This paper is an extended discussion of RobertUlanowicz’s critique of mechanistic and reductionistic metaphysics of science. He proposes “process ecology” as an alternative. In this paper I discuss four sets of question coming out of Ulanowicz’s proposal. First, I argue that universality remains one of the hallmarks of the scientific enterprise even with his new process metaphysics. I then discuss the Second Law of Thermodynamics in the interpretation of the history of the universe. I question (...) class='Hi'>Ulanowicz’s use of the terms “random” and “chance” in his definition of process. Finally, I discuss what difference a relational and process metaphysics might make in addressing the political and practical problems in the twenty-first century. (shrink)
This is a review of the book Cultivating Original Enlightenment: Wŏnhyo's Exposition of the Vajrasamādhi-Sūtra, by Robert E. Buswell, Jr., published by the Univeristy of Hawaii Press. This volume, the first to be published in the Collected Works of Wŏnhyo series, contains the translation of a single text by Wŏnhyo, the Kŭmgang Sammaegyŏng Non.
The precise application of the term ‘heroic measures’ in the discourse of medicine and medical ethics is somewhat uncertain. What counts and what does not is, at the margins, a perpetually contentious issue. Basically, though, we can say that the term refers to the deployment of unusual technologies or treatment regimes, or of ordinary technologies or treatment regimes beyond their usual limits.
This article sympathetically explores the phenomenological pragmatism of Robert E. Innis in Consciousness and the Play of Forms and Pragmatism and the Forms of Sense. Disputing both the realistic view that perception underlies semiosis and deconstructionist reversals of this, Innis claims they are inextricably interwoven. He forges an alliance between pragmatists Peirce and Dewey, and Continental phenomenologists Polanyi, Bühler, and Cassirer, a "polyphony" that also yields a richly aesthetic critique of technology. By restricting his analysis to a methodological "frame," (...) Innis overlooks a metaphysical tension between Polanyi's realism and Cassirer's idealism, though potentially resolvable in Dewey's transactional philosophy. (shrink)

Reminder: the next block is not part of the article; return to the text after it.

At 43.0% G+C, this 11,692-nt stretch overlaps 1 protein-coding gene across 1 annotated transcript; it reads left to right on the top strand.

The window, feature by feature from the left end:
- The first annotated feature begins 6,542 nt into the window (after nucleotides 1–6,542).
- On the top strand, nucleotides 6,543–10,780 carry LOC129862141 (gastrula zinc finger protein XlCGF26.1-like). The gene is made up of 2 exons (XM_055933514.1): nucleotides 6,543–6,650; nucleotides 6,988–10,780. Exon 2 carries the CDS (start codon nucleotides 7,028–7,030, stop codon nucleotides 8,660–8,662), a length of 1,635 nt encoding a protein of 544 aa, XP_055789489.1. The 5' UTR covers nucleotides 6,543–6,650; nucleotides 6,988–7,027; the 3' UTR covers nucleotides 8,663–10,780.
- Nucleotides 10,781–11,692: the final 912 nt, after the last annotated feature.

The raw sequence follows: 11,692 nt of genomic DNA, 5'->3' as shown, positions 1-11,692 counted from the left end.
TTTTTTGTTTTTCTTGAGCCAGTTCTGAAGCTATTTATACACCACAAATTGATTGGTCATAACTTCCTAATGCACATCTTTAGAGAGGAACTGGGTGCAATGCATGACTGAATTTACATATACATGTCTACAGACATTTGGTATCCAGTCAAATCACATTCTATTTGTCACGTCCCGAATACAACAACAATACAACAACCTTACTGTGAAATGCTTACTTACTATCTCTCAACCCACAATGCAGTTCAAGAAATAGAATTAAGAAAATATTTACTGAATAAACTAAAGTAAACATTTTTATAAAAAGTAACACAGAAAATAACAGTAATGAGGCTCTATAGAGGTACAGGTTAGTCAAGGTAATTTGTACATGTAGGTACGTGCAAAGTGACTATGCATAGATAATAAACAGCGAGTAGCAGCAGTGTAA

Elsewhere I have defended utilitarianism as a philosophy peculiarly well suited to the conduct of public affairs, on grounds of the peculiar tasks and instruments confronting public officials. Here I add another plank to that defence of ‘utilitarianism as a public philosophy’, focusing on the peculiar role responsibilities of people serving in public capacities. Such ‘public service utilitarianism’ is incumbent not only upon public officials but also upon individuals in their capacities as citizens and voters. I close with reflections on (...) how best to evoke appreciation of these utilitarian role responsibilities from officials and electors alike. (shrink)
Maximizing want-satisfaction per se is a relatively unattractive aspiration, for it seems to assume that wants are somehow disembodied entities with independent moral claims all of their own. Actually, of course, they are possessed by particular people. What preference-utilitarians should be concerned with is how people's lives go—the fulfilment of their projects and the satisfaction of their desires. In an old-fashioned way of talking, it is happy people rather than happiness per se that utilitarians should be striving to produce.